Moon Shot: The Inside Story of America's Race to the Moon - Alan Shepard

2 minute read Published: 2018-12-28

GoodReads summary: The never-before-told story of the courage, dedication, and teamwork that made the journey to the moon possible--an intense human drama of the sacrifices and risks asked of a remarkable group of astronauts. Shepard and Slayton, part of the pioneering space program from the beginning, tell this fascinating inside story. 32 pages of photos.


I'm giving this book no stars because it deserves none.

First of all, the writing style is terrible. At the very start, the way the author writes makes you wonder if this is really a book about history or if it is plain fiction. There are ways to write about historic events -- and I don't mean you can't go a little overboard while writing about it -- but the way the story is told is more akin to fiction than actual reporting of events.

Second, this is as "MURRICA!" as a book can get. All American events are described as passionate as possible, while Russian events -- you know, the guys who put a man in space before the US and who did a spacewalk before the US -- as described as plain as possible. This gets to the point that, at the first half of the book, events are timed after American successes and Russian failures; it gets to the incredible insensitive point when talking about Apollo 15 and the moonbuggy and how it was easier to carry stuff on the moon compared to the Apollo 14 mission (which is probably the longest part of the book, even supplanting the Apollo 11, the first mission to reach the moon) and, oh, 3 Russians died a bit before -- mentioned as a simple "matter of fact" than an actual accident and something that shouldn't happen.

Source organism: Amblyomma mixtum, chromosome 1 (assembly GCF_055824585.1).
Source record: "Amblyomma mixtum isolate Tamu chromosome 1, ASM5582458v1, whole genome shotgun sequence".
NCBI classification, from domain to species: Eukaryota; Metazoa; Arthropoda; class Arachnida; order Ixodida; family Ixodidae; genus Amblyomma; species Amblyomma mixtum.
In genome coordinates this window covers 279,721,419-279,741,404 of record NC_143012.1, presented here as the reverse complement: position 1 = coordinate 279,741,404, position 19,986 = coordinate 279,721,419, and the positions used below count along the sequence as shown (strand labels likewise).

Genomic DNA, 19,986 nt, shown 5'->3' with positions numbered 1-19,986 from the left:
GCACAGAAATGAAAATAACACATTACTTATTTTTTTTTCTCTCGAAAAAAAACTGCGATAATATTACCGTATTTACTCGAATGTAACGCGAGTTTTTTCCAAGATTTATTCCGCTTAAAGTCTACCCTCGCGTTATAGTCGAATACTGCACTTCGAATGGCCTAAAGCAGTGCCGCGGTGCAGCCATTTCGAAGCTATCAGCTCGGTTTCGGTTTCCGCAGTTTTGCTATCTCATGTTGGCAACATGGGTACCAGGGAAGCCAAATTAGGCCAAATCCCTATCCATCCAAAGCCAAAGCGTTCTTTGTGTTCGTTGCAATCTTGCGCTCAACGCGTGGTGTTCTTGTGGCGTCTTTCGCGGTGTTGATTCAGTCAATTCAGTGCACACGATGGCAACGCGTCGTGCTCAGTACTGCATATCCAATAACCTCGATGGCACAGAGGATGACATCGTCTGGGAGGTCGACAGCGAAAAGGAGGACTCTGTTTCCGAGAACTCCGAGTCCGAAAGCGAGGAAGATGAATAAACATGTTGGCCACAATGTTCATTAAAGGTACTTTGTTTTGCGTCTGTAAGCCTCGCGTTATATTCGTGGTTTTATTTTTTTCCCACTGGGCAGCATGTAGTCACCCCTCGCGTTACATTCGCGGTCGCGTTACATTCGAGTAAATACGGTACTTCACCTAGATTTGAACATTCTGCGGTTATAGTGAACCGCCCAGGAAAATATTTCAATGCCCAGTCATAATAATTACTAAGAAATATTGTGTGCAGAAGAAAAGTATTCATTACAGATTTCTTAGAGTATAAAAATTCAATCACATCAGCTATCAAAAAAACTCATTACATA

I'm not saying "Yeah, Russians are part of the Apollo mission" 'cause that would be stupid, but JFK said the space missions were a mission to humanity and even Neil Armstrong said reaching the moon was a giant leap for mankind, but this book takes "humanity" and throws out of the window. 'Cause the important stuff is that American win and Russians lose and fuck Russians, amirite? (That was sarcastic, in case you didn't noticed.)

And the last chapter is purely political instead of focusing on history.

If the whole book was Alan Shepard telling his side of the history -- and focusing on that instead of going all the way to the points where Shepard had no interaction with -- then yeah, it could be a reasonably good book. But the way it is told, it's Alan Shepard story hidden in a bunch of other stuff.